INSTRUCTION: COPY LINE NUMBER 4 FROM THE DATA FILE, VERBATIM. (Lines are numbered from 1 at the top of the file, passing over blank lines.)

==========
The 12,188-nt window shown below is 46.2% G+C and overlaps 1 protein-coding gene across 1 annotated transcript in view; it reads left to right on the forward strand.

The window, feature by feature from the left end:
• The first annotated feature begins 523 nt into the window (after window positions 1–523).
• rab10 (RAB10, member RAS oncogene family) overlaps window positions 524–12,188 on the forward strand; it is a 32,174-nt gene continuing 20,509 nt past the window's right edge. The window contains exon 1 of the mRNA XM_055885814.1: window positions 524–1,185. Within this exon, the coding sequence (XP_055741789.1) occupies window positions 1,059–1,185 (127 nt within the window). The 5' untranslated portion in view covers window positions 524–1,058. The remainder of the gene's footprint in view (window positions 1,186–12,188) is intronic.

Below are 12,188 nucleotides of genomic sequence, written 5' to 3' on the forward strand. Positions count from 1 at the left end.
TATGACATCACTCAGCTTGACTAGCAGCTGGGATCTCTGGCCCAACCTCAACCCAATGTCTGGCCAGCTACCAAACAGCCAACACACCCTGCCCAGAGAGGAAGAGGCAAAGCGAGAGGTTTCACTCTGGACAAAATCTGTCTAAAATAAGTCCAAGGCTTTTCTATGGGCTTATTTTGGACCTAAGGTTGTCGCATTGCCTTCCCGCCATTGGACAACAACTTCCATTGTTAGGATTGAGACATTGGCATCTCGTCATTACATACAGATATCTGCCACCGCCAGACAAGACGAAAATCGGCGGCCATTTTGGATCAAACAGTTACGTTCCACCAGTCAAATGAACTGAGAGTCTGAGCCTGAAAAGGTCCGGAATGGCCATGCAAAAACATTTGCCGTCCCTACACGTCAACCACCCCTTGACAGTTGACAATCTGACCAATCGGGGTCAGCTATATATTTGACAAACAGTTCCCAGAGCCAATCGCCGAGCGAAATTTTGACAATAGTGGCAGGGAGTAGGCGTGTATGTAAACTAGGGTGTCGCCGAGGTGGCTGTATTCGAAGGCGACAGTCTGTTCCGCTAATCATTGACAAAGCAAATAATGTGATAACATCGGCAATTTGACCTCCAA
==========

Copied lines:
• rab10 (RAB10, member RAS oncogene family) overlaps window positions 524–12,188 on the forward strand; it is a 32,174-nt gene continuing 20,509 nt past the window's right edge. The window contains exon 1 of the mRNA XM_055885814.1: window positions 524–1,185. Within this exon, the coding sequence (XP_055741789.1) occupies window positions 1,059–1,185 (127 nt within the window). The 5' untranslated portion in view covers window positions 524–1,058. The remainder of the gene's footprint in view (window positions 1,186–12,188) is intronic.